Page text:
Cachexia and Dietetic Interventions in Patients With Esophagogastric Cancer: A Multicenter Cohort Study

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  • 1 Department of Medical Oncology, Amsterdam UMC, University of Amsterdam, Cancer Center Amsterdam, Amsterdam;
  • 2 Department of Research and Development, Netherlands Comprehensive Cancer Organisation, Amsterdam;
  • 3 Department of Surgery, Amsterdam UMC, University of Amsterdam, Cancer Center Amsterdam, Amsterdam;
  • 4 Division of Human Nutrition and Health, Wageningen University, Wageningen;
  • 5 Department of Medical Oncology, Leiden University Medical Center, Leiden;
  • 6 Department of Dietetics, University Medical Center Utrecht, Utrecht;
  • 7 Department of Surgery, Elisabeth-TweeSteden Hospital, Tilburg;
  • 8 Stichting voor Patiënten met Kanker aan het Spijsverteringskanaal, Utrecht;
  • 9 Department of Primary and Community Care, Radboud University Medical Centre, Nijmegen; and
  • 10 Department of Nutrition and Health, HAN University of Applied Sciences, Nijmegen, the Netherlands.
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Background: Cachexia is common in patients with esophagogastric cancer and is associated with increased mortality. Nutritional screening and dietetic interventions can be helpful in preventing evolvement of cachexia. Our aim was to study the real-world prevalence and prognostic value of pretreatment cachexia on overall survival (OS) using patient-reported weight loss, and to explore dietetic interventions in esophagogastric cancer. Materials and Methods: Patients with esophagogastric cancer (2015–2018), regardless of disease stage, who participated in the Prospective Observational Cohort Study of Esophageal-Gastric Cancer Patients (POCOP) and completed patient-reported outcome measures were included. Data on weight loss and dietetic interventions were retrieved from questionnaires before start of treatment (baseline) and 3 months thereafter. Additional patient data were obtained from the Netherlands Cancer Registry. Cachexia was defined as self-reported >5% half-year body weight loss at baseline or >2% in patients with a body mass index (BMI) <20 kg/m2 according to the Fearon criteria. The association between cachexia and OS was analyzed using multivariable Cox proportional hazard analyses adjusted for sex, age, performance status, comorbidities, primary tumor location, disease stage, histology, and treatment strategy. Results: Of 406 included patients, 48% had pretreatment cachexia, of whom 65% were referred for dietetic consultation at baseline. The proportion of patients with cachexia was the highest among those who received palliative chemotherapy (59%) or best supportive care (67%). Cachexia was associated with decreased OS (hazard ratio, 1.52; 95% CI, 1.11–2.09). Median weight loss after 3-month follow-up was lower in patients with cachexia who were referred to a dietician at baseline compared with those who were not (0% vs 2%; P=.047). Conclusions: Nearly half of patients with esophagogastric cancer have pretreatment cachexia. Dietetic consultation at baseline was not reported in more than one-third of the patients with cachexia. Because cachexia was independently associated with decreased survival, improving nutritional screening and referral for dietetic consultation are warranted to prevent further deterioration of malnutrition and mortality.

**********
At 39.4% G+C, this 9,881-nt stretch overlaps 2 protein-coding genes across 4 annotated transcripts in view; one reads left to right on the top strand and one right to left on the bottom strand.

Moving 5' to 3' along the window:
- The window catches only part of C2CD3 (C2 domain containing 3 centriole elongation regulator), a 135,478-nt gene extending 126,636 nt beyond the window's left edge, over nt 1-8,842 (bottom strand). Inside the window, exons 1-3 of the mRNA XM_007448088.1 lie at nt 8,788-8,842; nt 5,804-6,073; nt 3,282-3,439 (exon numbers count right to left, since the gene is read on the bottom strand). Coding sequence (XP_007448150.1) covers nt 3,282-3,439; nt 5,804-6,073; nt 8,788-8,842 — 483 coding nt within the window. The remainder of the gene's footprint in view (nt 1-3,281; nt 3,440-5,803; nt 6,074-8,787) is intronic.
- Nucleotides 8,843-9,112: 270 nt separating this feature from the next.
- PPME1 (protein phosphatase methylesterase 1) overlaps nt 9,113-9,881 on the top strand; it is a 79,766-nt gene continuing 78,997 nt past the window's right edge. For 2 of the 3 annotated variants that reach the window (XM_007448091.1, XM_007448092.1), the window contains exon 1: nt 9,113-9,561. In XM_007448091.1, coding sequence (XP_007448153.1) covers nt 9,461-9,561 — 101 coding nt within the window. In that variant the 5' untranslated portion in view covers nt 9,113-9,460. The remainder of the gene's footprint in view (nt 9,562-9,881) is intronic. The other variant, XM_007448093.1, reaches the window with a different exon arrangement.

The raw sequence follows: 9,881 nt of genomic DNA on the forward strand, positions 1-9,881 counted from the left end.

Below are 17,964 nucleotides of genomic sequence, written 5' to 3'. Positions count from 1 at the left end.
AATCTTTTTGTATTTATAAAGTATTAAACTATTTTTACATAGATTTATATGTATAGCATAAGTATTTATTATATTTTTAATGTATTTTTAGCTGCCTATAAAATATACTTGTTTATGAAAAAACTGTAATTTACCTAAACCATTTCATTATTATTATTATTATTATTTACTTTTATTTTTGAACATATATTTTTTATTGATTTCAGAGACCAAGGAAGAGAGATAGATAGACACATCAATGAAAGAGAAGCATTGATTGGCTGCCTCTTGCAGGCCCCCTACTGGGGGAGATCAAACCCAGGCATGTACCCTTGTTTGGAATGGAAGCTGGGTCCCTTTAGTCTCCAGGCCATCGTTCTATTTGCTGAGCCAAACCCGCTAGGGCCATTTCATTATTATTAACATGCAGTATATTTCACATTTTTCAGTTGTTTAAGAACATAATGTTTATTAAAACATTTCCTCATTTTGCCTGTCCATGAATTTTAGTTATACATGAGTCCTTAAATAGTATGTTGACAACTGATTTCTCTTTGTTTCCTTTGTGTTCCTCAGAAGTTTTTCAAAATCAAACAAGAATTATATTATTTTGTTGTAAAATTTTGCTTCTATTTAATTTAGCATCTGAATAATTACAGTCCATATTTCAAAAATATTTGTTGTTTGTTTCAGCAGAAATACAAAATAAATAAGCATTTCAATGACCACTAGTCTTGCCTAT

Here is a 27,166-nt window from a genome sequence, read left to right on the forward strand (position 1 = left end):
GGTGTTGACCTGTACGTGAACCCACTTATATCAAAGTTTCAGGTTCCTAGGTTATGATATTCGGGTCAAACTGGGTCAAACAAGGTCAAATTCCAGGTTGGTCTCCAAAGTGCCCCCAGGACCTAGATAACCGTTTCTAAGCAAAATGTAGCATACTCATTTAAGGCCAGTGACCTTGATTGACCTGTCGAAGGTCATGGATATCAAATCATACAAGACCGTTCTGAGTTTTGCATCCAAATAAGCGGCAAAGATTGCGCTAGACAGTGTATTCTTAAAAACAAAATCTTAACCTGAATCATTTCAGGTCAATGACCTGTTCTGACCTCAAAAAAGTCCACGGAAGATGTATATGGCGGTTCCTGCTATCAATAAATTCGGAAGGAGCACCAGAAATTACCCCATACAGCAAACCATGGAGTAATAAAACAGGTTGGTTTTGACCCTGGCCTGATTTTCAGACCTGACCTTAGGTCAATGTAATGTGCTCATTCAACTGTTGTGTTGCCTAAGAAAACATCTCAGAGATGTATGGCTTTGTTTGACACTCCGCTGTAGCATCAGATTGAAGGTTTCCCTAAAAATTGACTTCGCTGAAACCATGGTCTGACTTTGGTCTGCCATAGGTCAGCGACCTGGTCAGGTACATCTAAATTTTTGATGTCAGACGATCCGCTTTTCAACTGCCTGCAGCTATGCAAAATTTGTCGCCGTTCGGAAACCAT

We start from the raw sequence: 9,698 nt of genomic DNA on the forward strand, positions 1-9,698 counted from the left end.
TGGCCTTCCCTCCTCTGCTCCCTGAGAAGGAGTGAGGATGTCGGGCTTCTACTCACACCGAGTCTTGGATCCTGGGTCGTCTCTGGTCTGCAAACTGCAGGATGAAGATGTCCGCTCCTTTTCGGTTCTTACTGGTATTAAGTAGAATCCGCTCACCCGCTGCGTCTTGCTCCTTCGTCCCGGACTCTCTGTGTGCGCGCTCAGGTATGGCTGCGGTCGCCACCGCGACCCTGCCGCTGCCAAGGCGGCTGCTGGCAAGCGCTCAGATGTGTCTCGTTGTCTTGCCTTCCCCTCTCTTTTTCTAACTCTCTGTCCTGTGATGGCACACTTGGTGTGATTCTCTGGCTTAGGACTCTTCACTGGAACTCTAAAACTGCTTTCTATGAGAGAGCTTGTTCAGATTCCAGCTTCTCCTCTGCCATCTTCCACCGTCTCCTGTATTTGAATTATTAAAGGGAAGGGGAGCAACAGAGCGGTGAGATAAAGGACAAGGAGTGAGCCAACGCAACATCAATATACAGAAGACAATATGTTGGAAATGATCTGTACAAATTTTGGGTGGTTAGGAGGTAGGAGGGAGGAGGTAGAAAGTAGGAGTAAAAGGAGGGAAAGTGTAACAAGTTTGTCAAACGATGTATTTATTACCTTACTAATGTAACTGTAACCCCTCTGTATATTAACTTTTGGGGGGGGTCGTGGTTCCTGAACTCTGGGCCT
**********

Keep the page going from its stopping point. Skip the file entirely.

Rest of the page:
Submitted April 19, 2020; accepted for publication July 1, 2020. Published online January 8, 2021.

Author contributions: Study concept and design: Dijksterhuis, Latenstein, van Oijen, Beijer, van Laarhoven. Data acquisition: Dijksterhuis, van Kleef. Data analysis: Dijksterhuis. Manuscript preparation: Dijksterhuis, Latenstein, van Oijen, Beijer, van Laarhoven. Final approval of manuscript: All authors.

Disclosures: Dr. Verhoeven has disclosed that he has received grant/research support from Bristol-Myers Squibb and Roche. Dr. van Oijen has disclosed that he has received grant/research support from Bristol-Myers Squibb, Merck Serono, Nordic, Roche, and Servier. Dr. van Laarhoven has disclosed that he has received consulting fees from Bristol-Myers Squibb, Celgene, Lilly, Nordic Pharma, and Servier, and grant/research support from Bayer, Bristol-Myers Squibb, Celgene, Lilly, Merck Serono, Merck Sharpe & Dohme, Nordic, Philips, Roche, and Servier. The remaining authors have disclosed that they have not received any financial consideration from any person or organization to support the preparation, analysis, results, or discussion of this article.

Funding: This work was supported by funding from the Dutch Cancer Society.

Disclaimer: According to the Central Committee on Research Involving Human Subjects, this type of study does not require approval from an ethics committee in the Netherlands. The study was approved by the Privacy Review Board of the Netherlands Cancer Registry and the scientific committee of the Dutch Upper GI Cancer Group. Patients who participated in the Prospective Observational Cohort Study of Oesophageal-Gastric Cancer Patients (POCOP) provided written informed consent.

Correspondence: Hanneke W.M. van Laarhoven, MD, Department of Medical Oncology, Amsterdam UMC, University of Amsterdam, Cancer Center Amsterdam, Meibergdreef 9, D3-221.1, 1105 AZ Amsterdam, the Netherlands. Email: h.vanlaarhoven@amsterdamumc.nl

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